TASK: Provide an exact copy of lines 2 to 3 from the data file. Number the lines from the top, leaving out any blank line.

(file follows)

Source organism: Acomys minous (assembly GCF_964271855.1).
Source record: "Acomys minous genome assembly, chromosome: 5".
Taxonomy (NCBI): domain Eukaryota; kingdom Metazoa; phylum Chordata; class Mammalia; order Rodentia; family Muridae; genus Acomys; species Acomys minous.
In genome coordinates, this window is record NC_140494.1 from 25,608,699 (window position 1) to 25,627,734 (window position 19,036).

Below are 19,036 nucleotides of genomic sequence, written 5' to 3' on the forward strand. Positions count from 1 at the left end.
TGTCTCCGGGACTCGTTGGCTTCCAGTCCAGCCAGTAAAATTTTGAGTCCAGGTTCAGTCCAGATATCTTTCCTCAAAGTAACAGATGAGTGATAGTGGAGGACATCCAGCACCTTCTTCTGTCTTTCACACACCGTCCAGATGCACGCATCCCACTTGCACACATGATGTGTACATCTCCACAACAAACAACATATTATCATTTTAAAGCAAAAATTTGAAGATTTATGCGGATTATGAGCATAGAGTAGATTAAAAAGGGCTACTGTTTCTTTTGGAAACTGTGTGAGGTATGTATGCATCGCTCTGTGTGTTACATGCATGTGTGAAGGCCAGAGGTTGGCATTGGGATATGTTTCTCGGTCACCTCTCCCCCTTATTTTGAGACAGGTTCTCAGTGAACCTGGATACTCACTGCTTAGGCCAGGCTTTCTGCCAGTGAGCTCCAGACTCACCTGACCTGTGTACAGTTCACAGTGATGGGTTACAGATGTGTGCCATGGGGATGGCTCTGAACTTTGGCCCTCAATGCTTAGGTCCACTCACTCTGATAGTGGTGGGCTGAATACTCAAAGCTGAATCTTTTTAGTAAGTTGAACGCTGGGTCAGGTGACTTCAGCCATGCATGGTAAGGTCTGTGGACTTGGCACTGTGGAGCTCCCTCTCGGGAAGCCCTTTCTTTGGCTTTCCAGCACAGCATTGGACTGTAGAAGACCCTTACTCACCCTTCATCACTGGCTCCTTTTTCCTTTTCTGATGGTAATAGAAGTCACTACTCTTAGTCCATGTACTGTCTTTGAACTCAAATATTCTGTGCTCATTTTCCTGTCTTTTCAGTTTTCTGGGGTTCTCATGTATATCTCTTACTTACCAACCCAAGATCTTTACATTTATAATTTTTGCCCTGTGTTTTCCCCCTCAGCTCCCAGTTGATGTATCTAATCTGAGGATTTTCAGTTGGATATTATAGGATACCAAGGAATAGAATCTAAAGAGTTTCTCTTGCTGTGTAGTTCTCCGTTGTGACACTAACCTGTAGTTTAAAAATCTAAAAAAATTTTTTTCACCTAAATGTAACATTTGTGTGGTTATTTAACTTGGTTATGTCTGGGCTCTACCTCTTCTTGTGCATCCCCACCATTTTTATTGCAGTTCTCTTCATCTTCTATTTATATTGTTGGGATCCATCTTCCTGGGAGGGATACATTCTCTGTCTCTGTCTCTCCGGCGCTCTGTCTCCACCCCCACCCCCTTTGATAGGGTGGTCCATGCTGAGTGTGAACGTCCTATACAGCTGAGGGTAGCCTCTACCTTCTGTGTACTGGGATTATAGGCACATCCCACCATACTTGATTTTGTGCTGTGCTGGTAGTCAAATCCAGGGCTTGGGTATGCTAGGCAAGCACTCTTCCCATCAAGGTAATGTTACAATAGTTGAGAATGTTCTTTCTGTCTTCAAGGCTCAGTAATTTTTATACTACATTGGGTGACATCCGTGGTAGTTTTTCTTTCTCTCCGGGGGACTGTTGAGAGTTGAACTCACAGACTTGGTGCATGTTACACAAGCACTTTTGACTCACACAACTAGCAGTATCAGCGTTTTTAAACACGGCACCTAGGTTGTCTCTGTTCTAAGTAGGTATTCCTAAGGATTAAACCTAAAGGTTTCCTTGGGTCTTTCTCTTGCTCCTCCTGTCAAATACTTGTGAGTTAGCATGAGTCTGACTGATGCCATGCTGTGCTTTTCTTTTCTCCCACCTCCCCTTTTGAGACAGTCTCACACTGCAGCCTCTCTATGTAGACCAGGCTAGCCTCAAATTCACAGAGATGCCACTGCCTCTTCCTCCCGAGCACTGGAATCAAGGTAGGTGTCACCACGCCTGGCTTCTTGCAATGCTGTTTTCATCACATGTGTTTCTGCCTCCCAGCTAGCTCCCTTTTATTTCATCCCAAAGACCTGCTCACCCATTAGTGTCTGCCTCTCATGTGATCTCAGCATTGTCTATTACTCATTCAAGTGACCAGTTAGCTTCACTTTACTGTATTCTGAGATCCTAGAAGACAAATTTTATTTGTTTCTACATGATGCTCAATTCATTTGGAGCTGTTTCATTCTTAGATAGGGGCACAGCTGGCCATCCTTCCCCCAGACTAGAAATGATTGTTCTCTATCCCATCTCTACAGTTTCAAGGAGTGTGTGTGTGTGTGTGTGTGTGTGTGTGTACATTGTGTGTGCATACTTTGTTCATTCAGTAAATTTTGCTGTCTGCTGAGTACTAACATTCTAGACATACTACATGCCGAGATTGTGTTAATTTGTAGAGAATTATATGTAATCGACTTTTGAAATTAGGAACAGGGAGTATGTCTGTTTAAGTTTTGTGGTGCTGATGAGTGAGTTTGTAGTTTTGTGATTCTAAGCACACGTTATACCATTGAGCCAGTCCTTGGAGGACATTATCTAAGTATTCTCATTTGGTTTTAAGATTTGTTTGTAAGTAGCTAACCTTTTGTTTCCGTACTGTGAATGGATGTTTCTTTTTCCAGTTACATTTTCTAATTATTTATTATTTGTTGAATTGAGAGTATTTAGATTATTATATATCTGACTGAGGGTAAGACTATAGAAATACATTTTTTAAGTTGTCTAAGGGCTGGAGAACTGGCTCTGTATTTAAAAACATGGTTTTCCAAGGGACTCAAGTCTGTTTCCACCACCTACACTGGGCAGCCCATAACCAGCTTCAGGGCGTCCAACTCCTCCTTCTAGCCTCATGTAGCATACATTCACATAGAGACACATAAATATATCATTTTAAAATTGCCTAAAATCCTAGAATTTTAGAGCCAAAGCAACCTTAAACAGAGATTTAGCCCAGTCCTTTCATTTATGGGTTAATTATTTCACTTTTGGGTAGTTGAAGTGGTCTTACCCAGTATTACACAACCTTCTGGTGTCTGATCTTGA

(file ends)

Source record: "Acomys minous genome assembly, chromosome: 5".
Taxonomy (NCBI): domain Eukaryota; kingdom Metazoa; phylum Chordata; class Mammalia; order Rodentia; family Muridae; genus Acomys; species Acomys minous.